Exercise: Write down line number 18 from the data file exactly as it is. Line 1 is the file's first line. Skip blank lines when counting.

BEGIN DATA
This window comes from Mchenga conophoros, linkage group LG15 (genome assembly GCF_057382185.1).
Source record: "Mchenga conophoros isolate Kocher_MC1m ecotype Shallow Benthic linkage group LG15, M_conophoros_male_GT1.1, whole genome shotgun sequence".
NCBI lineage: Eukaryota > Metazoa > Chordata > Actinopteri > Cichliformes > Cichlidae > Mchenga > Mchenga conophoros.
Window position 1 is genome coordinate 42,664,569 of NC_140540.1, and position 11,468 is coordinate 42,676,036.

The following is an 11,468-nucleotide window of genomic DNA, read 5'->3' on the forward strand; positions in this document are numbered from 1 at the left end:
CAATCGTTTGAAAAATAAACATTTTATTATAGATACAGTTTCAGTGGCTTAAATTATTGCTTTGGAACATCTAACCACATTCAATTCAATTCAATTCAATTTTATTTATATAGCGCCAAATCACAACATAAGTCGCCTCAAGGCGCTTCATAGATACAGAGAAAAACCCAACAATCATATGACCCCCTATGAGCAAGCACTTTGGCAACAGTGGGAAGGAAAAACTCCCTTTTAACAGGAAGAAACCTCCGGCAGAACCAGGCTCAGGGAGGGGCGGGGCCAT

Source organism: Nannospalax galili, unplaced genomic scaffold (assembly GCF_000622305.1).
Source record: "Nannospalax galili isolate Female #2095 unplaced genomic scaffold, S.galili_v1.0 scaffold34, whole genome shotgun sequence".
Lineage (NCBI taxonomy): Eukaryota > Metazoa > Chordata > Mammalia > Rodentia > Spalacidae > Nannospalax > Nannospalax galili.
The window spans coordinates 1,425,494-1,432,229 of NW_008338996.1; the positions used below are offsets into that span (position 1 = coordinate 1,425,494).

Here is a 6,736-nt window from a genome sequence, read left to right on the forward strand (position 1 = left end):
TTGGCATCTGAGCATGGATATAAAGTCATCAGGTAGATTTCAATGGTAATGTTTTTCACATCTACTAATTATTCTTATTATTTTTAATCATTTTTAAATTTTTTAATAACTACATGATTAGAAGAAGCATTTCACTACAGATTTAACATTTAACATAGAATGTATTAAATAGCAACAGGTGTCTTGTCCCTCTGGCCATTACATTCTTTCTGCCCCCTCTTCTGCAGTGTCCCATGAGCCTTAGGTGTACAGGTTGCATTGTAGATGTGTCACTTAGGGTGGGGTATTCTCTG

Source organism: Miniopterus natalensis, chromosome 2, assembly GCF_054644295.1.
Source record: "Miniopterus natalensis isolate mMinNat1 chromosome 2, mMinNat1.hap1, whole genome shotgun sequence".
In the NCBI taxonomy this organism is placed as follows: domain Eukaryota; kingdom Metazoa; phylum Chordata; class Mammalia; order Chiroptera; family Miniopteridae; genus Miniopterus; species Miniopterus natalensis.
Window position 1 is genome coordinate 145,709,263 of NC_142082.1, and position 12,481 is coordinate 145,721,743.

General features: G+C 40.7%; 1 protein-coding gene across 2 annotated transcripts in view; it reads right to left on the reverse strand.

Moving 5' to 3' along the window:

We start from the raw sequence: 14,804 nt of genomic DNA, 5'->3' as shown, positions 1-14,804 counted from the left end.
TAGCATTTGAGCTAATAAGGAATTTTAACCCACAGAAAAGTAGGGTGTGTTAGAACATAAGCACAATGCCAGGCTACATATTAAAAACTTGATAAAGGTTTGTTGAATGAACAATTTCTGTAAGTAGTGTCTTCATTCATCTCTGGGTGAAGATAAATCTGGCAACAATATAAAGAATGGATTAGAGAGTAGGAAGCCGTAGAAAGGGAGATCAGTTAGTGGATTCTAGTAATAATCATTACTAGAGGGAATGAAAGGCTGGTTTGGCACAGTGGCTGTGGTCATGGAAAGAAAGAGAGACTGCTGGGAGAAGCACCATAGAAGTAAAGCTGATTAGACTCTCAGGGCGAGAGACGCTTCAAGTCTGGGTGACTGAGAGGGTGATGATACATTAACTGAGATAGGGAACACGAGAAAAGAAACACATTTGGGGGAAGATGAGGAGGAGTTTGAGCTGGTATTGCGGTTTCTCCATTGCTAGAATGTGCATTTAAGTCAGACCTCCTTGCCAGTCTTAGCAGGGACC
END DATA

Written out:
Moving 5' to 3' along the window: